Some Arizona State engineering students have an additional roommate this year, and her name is Alexa.
The university has partnered with Amazon to offer free Echo Dot smart speakers to about 1,600 students, most of whom live in the new Tooker House residential hall for Fulton Schools of Engineering students.
But it’s not just a flashy giveaway, says Kyle Squires, dean of the Fulton Schools. “The Echo Dot is a puzzle piece that’s part of a much larger picture of staying on the leading edge with a tech-enabled residence hall,” Squires says. “We will benefit in ways we haven’t anticipated, by how students use the Echo Dots to improve Tooker House.”
Alexa’s voice-control software lets users ask the Echo Dot questions for internet searches or give commands to play music or send messages. Arizona State is developing its own “skill”—Alexa’s version of an app—that will give users information about campus activities.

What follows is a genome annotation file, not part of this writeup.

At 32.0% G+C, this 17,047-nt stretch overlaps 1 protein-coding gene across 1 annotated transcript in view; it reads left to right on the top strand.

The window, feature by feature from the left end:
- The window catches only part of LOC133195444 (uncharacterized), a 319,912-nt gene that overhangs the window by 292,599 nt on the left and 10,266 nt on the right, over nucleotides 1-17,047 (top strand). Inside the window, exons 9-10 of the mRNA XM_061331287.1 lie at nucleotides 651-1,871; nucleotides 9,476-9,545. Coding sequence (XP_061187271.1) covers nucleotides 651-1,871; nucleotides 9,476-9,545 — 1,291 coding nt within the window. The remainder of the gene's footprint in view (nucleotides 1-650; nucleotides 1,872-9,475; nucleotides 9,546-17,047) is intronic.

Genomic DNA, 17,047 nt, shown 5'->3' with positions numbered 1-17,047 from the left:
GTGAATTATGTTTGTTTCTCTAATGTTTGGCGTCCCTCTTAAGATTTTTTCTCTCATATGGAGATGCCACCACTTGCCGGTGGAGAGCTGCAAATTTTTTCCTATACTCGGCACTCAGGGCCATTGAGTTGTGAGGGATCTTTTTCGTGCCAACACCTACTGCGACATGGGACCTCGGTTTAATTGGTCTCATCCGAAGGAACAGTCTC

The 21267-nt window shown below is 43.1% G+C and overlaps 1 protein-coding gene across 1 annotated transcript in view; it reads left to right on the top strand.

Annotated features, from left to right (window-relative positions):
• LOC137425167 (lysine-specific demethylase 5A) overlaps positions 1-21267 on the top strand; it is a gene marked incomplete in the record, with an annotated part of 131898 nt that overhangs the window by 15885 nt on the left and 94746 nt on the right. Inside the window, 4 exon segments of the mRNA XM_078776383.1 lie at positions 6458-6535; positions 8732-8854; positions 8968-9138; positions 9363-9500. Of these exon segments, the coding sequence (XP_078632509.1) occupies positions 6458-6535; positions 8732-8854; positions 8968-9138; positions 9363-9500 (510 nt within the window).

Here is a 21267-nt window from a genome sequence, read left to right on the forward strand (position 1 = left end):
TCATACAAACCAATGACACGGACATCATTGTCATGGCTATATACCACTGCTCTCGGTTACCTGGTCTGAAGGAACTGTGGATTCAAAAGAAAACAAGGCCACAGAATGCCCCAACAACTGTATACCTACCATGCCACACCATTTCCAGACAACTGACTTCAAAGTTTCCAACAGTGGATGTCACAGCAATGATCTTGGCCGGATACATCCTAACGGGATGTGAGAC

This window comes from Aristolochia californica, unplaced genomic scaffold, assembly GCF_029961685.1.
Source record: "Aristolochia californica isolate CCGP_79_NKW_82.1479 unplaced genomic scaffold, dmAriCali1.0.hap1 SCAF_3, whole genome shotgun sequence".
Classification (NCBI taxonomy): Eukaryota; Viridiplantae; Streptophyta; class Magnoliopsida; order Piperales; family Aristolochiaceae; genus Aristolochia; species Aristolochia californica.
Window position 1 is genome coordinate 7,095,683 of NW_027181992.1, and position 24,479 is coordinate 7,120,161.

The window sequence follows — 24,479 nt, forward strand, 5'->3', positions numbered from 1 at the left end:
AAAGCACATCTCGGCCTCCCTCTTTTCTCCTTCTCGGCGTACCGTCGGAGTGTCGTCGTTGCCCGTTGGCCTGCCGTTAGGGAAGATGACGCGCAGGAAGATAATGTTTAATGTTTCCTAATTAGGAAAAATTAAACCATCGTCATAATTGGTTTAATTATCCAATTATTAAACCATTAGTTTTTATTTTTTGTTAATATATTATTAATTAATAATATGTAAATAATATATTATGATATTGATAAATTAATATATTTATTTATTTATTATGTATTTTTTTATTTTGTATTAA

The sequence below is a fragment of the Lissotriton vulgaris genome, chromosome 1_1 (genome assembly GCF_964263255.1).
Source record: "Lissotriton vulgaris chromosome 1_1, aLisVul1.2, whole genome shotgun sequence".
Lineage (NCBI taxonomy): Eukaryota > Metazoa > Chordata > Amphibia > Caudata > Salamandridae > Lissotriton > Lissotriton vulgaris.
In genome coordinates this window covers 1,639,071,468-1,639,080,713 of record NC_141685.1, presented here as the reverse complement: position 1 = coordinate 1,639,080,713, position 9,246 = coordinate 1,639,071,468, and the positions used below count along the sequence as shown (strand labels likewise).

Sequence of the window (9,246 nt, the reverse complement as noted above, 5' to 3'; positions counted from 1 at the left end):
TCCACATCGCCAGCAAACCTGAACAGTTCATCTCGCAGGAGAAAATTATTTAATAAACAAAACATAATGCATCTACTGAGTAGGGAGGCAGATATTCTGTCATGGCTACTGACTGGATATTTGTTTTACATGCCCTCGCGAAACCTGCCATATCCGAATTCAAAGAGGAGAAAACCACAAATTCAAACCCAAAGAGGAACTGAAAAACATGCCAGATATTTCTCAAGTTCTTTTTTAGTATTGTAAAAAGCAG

Squires expects that students will learn the coding required to develop their own “skills” that could, for instance, alert them to posts on course message boards or notify them of a professor’s office hours.
“Voice-enabled is a growing part of how people work with technology,” Squires says. “This is about preparing better engineers and giving them an edge.”
Administrators, faculty and students also are exploring ways voice-enabled technology can be integrated into the curriculum, says Octavio Heredia, the university’s director of global outreach and extended education.
Students in the Engineering Projects in Community Service (EPICS) program are expected to begin including voice-enabled technology in the solutions they develop for problems faced by local schools, nonprofits and charities. Other engineering students will develop voice-enabled websites and apps.